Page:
The Armenian touch in Calcutta architecture: The Hindu

The Armenian touch in Calcutta architecture: The Hindu

PanARMENIAN.Net - The foundation stone of Park Mansions in the Indian city of Calcutta (Kolkata) was laid in 1910, and like many things in the Bengali capital at the turn of the century, it was built by an Armenian, a merchant and philanthropist called Thaddeus Mesrope Thaddeus, The Hindu says in an article, detailing the Armenians’ contribution to developing the historic Indian city.

When Park Mansions received a heritage status, a plaque was installed for the company managing the estate. In the four years since, nothing has been put up about Thaddeus, about the Armenians of Calcutta, the style of Armenian buildings, or even the distinct architectural features of Park Mansions.

“What is happening to Park Mansions is known as ‘adaptive reuse’ in urban planning language. A building conceived primarily for residential use is being refashioned for commercial and institutional use. In the process, the character of the building is changing. The interiors are being stripped away. The identity of Park Mansions is eroding,” the article says.

Park Street, Calcutta’s iconic restaurant and bar street, has at least three other buildings credited to Armenians. Stephen Court, which stands diagonally opposite to Park Mansions, was built by Arathoon Stephen, who also built the adjacent complex, Queen’s Mansion. These three majestic mansions were conceived as residential quarters, the article says.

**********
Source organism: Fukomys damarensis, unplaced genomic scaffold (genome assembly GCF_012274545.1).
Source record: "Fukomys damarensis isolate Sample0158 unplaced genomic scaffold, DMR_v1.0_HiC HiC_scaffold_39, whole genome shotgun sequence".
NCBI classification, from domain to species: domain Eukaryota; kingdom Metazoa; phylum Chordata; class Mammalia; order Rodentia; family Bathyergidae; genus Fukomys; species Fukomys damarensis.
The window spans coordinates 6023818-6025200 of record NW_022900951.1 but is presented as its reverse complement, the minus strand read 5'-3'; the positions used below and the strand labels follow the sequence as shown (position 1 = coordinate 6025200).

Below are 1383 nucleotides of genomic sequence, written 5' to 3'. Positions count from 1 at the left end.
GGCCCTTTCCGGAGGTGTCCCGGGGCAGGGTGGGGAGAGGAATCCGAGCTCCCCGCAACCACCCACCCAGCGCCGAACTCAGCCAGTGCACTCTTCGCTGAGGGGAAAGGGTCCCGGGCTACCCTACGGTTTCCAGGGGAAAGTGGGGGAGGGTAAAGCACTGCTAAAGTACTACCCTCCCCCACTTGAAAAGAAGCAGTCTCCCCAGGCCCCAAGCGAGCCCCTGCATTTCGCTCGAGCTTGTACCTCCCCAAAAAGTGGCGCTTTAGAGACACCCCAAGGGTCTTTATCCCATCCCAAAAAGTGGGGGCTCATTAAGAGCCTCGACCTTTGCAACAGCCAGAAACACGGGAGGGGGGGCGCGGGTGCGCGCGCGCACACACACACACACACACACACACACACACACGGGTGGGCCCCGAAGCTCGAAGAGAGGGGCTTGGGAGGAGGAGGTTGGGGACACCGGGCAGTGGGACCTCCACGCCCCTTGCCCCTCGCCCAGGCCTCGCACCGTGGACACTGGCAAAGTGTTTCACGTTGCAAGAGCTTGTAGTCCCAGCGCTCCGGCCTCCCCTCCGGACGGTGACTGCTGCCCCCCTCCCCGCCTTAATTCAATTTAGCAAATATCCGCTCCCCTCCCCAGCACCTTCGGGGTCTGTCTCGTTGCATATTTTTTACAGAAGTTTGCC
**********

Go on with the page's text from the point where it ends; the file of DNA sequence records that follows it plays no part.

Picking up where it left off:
“A little further down the street, close to the beloved Olympia Pub, is the Masonic (Freemasons’) Lodge and Hall, built by Johannes Carapiet Galstaun. Many of the city’s most beloved and recognised hotels have also been built by Armenians — the Grand Hotel, the Kenilworth, the Astoria and the late Shashi Kapoor’s favourite hotel, the Fairlawn,” the feature says.

“The presence of Armenians in Calcutta predates the 20th century. The oldest church in Calcutta is the Armenian church on a street of the same name. The earliest grave in the churchyard dates back to 1630, says Iftekhar Ahsan, who runs one of the most popular walking tour companies in the city. The Armenian college near Park Street still accepts and educates children of Armenian origin only. Geographically, Armenia is a landlocked country, and the Armenians have been subject to invasions over the centuries. Waves of Armenians have left and settled across the world. They are among the most resourceful and successful immigrant communities worldwide.”

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